Friday, 10 July 2015

'Trying out different fathers' - my thoughts on Omar Sharif

Had tears today, hearing that Omar Sharif has died. Sad for his family, but happy for him that he no longer suffers the ravages of dementia. To me, he is more than the handsome Egyptian actor who glittered in Dr Zhivago and Lawrence of Arabia.

I grew up hearing that my father looked like Omar Sharif. My father was my mother's first husband, she met him in the sixties when he was a doctor and she was a nurse, a Mills & Boon romance without the happy ending. My father died in tragic circumstances when I was eight. My memories of him are hazy. He looks handsome in photos, and I can definitely see the resemblance (though I think Omar had the edge). When I first saw Dr Zhivago - aged thirteen? - I couldn't watch Omar Sharif without thinking of  my father. The tram scene had me weeping, and not just because Yuri  doesn't get to see Julie Christie again. I've since seen Dr Zhivago many times over the years, and the tram scene is me watching my father dying, which sounds fanciful, but that is the truth. My memory also tells me that I first saw Dr Zhivago in Karachi, when we visited in 1974 (after my father had passed away), but that is not true, I watched it a few years later at the cinema in Glasgow.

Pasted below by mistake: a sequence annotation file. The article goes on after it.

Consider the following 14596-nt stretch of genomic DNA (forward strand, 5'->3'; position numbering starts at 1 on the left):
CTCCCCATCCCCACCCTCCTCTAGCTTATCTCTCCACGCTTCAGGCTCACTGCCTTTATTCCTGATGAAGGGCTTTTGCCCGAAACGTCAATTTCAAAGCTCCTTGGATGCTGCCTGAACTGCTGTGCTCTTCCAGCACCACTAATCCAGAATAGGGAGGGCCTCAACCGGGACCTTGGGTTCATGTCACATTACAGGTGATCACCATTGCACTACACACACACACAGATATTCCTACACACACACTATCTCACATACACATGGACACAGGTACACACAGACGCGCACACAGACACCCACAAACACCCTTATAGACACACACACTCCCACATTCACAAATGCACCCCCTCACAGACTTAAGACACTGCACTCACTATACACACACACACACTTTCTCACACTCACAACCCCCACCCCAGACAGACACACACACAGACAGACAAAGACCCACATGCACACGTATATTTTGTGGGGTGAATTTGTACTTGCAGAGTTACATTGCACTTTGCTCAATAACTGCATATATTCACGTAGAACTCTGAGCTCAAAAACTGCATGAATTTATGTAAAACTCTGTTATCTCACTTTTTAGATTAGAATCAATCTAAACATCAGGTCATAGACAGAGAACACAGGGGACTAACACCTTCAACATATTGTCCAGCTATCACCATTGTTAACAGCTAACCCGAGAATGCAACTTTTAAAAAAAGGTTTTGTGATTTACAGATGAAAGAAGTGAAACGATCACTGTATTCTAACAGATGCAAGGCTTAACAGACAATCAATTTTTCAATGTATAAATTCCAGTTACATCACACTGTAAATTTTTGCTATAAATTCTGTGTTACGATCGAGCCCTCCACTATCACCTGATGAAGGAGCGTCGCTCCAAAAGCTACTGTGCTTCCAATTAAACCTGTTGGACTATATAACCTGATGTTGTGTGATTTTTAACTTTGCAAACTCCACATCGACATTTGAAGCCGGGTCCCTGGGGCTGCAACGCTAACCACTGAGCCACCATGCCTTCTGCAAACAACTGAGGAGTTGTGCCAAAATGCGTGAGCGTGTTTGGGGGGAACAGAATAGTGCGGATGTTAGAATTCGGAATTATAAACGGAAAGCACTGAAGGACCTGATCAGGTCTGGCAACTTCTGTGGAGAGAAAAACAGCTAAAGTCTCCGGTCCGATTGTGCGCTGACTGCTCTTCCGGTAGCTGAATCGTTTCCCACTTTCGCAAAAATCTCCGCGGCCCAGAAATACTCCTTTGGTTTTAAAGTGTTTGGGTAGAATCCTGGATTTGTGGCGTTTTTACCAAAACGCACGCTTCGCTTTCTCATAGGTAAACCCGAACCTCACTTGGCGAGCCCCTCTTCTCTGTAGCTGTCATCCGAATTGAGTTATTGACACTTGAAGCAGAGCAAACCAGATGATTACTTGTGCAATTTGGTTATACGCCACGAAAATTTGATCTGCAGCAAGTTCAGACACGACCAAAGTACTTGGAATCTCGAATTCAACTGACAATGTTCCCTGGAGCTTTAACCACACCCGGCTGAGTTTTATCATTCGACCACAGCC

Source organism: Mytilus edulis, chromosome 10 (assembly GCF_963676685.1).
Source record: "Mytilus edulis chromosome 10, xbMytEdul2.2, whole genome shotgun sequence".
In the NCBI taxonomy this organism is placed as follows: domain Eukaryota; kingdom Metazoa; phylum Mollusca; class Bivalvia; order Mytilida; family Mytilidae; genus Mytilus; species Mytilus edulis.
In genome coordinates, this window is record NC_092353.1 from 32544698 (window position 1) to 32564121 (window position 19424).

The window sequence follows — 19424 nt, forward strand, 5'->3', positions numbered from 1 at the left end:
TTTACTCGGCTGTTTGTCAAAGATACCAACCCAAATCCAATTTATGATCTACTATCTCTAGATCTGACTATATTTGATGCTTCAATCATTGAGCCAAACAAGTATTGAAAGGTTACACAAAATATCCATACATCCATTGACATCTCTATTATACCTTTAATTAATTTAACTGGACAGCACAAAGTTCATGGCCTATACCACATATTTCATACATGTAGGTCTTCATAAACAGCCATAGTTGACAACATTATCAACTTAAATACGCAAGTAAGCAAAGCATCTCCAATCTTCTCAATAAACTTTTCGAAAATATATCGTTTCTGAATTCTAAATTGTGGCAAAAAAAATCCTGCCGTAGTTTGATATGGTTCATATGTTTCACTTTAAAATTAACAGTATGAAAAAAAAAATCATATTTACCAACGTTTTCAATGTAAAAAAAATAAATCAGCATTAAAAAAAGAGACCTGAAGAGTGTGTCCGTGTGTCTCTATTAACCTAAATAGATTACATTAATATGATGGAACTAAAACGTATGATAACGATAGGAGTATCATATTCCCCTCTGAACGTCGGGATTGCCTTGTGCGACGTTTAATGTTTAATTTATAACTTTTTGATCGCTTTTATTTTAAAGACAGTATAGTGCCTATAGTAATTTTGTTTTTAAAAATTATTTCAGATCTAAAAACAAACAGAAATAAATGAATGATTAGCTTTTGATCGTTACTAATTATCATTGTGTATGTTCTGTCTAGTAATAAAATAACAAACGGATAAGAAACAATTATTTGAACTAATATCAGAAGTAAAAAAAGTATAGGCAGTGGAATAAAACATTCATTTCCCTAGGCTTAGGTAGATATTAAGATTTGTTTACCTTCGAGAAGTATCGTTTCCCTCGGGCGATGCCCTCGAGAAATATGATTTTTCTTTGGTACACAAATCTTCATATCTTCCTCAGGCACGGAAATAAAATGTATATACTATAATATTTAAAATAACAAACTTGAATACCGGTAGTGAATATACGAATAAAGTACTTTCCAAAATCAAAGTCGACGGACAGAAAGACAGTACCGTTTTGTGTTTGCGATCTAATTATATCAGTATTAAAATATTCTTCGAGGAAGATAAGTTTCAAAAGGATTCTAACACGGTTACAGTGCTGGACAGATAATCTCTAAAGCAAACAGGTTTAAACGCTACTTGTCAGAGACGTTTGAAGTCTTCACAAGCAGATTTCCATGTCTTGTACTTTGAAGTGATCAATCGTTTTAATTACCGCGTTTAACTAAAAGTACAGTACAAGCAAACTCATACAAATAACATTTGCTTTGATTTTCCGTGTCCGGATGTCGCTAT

And I still can't even listen to Lara's Theme without welling up.

In May, when the media revealed that Omar Sharif had dementia I had a lump in my throat, having recently lost my beloved stepfather to dementia. To know that this brilliant actor now had dementia  touched me. And when my stepfather passed away, five months ago, I was unable to contemplate even a sentence of the novella I've been slowly, slowly writing, based on my father. My head was full of Greenland, there was no room for Karachi (my father was my father for eight years, my stepfather was my father for thirty-eight years).

The character based on my father is called Omar, I'd juggled many names but Omar fits best. Recently, I've ventured back to the novella when I have 'spare' energy - creative writing is much more physically and mentally demanding that you would think - but I'm a different person writing as I no longer have a stepfather, there is a huge gap where he should be. Moreover, fictionalising my father has its own griefs and complexities: I  think of Bernard MacLaverty who has spoken of 'writing as a way of trying out different fathers'.

I say to my mother sometimes, Did he really look like Omar Sharif? Yes, she says, he did.

RIP, Omar Sharif.  In the meantime, I will try out different fathers.

*I watched Monsieur Ibrahim last year, I recommend it. ** The character is no longer Omar, but I am not saying who he is now, don't want to jinx.

No comments: